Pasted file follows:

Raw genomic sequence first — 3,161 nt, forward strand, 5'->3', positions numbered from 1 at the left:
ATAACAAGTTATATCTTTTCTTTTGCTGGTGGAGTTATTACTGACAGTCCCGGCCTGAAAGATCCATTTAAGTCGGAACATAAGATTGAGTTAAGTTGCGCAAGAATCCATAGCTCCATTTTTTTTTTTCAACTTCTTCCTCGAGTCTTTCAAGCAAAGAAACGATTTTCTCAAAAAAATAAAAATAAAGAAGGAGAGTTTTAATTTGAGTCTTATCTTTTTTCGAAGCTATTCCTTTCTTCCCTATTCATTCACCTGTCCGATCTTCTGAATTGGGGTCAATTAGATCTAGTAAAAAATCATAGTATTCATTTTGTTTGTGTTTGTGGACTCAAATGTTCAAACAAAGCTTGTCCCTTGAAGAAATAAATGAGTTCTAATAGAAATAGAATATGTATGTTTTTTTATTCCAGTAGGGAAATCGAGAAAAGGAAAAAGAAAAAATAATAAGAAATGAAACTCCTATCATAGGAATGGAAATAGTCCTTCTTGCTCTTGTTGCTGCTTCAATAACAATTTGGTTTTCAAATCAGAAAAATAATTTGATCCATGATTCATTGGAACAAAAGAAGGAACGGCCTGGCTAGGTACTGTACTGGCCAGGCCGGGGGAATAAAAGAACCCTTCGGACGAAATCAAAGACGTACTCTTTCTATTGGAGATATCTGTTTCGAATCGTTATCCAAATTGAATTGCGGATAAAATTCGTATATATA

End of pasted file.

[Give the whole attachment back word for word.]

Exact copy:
Raw genomic sequence first — 3,161 nt, forward strand, 5'->3', positions numbered from 1 at the left:
ATAACAAGTTATATCTTTTCTTTTGCTGGTGGAGTTATTACTGACAGTCCCGGCCTGAAAGATCCATTTAAGTCGGAACATAAGATTGAGTTAAGTTGCGCAAGAATCCATAGCTCCATTTTTTTTTTTCAACTTCTTCCTCGAGTCTTTCAAGCAAAGAAACGATTTTCTCAAAAAAATAAAAATAAAGAAGGAGAGTTTTAATTTGAGTCTTATCTTTTTTCGAAGCTATTCCTTTCTTCCCTATTCATTCACCTGTCCGATCTTCTGAATTGGGGTCAATTAGATCTAGTAAAAAATCATAGTATTCATTTTGTTTGTGTTTGTGGACTCAAATGTTCAAACAAAGCTTGTCCCTTGAAGAAATAAATGAGTTCTAATAGAAATAGAATATGTATGTTTTTTTATTCCAGTAGGGAAATCGAGAAAAGGAAAAAGAAAAAATAATAAGAAATGAAACTCCTATCATAGGAATGGAAATAGTCCTTCTTGCTCTTGTTGCTGCTTCAATAACAATTTGGTTTTCAAATCAGAAAAATAATTTGATCCATGATTCATTGGAACAAAAGAAGGAACGGCCTGGCTAGGTACTGTACTGGCCAGGCCGGGGGAATAAAAGAACCCTTCGGACGAAATCAAAGACGTACTCTTTCTATTGGAGATATCTGTTTCGAATCGTTATCCAAATTGAATTGCGGATAAAATTCGTATATATA